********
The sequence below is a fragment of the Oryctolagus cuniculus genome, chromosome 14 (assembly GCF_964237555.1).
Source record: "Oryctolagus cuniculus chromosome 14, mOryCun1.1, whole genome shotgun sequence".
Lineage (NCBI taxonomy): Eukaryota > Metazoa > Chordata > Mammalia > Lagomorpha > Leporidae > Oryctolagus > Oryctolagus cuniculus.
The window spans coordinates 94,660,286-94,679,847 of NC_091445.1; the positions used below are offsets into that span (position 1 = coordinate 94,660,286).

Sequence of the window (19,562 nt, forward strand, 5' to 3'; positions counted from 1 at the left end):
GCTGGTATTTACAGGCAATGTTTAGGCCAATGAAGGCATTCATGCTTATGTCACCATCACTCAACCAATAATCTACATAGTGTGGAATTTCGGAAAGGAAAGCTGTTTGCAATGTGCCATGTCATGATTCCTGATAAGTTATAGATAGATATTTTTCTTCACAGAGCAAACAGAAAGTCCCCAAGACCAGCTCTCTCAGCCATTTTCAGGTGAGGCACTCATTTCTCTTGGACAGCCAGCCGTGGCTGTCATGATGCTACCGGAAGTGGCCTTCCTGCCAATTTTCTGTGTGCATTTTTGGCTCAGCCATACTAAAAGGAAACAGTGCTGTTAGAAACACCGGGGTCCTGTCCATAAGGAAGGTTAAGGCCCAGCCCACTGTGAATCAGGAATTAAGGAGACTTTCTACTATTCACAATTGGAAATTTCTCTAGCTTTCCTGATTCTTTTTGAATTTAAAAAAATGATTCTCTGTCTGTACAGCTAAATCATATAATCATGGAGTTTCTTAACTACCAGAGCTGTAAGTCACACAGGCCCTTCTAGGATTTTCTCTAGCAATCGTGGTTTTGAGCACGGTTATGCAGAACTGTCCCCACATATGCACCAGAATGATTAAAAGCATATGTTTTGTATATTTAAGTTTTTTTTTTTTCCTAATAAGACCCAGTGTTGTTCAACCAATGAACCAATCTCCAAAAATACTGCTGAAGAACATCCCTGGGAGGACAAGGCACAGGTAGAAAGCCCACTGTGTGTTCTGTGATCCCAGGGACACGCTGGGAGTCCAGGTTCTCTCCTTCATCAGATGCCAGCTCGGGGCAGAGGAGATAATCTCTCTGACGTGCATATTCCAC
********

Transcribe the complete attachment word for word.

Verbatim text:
The sequence below is a fragment of the Oryctolagus cuniculus genome, chromosome 14 (assembly GCF_964237555.1).
Source record: "Oryctolagus cuniculus chromosome 14, mOryCun1.1, whole genome shotgun sequence".
Lineage (NCBI taxonomy): Eukaryota > Metazoa > Chordata > Mammalia > Lagomorpha > Leporidae > Oryctolagus > Oryctolagus cuniculus.
The window spans coordinates 94,660,286-94,679,847 of NC_091445.1; the positions used below are offsets into that span (position 1 = coordinate 94,660,286).

Sequence of the window (19,562 nt, forward strand, 5' to 3'; positions counted from 1 at the left end):
GCTGGTATTTACAGGCAATGTTTAGGCCAATGAAGGCATTCATGCTTATGTCACCATCACTCAACCAATAATCTACATAGTGTGGAATTTCGGAAAGGAAAGCTGTTTGCAATGTGCCATGTCATGATTCCTGATAAGTTATAGATAGATATTTTTCTTCACAGAGCAAACAGAAAGTCCCCAAGACCAGCTCTCTCAGCCATTTTCAGGTGAGGCACTCATTTCTCTTGGACAGCCAGCCGTGGCTGTCATGATGCTACCGGAAGTGGCCTTCCTGCCAATTTTCTGTGTGCATTTTTGGCTCAGCCATACTAAAAGGAAACAGTGCTGTTAGAAACACCGGGGTCCTGTCCATAAGGAAGGTTAAGGCCCAGCCCACTGTGAATCAGGAATTAAGGAGACTTTCTACTATTCACAATTGGAAATTTCTCTAGCTTTCCTGATTCTTTTTGAATTTAAAAAAATGATTCTCTGTCTGTACAGCTAAATCATATAATCATGGAGTTTCTTAACTACCAGAGCTGTAAGTCACACAGGCCCTTCTAGGATTTTCTCTAGCAATCGTGGTTTTGAGCACGGTTATGCAGAACTGTCCCCACATATGCACCAGAATGATTAAAAGCATATGTTTTGTATATTTAAGTTTTTTTTTTTTCCTAATAAGACCCAGTGTTGTTCAACCAATGAACCAATCTCCAAAAATACTGCTGAAGAACATCCCTGGGAGGACAAGGCACAGGTAGAAAGCCCACTGTGTGTTCTGTGATCCCAGGGACACGCTGGGAGTCCAGGTTCTCTCCTTCATCAGATGCCAGCTCGGGGCAGAGGAGATAATCTCTCTGACGTGCATATTCCAC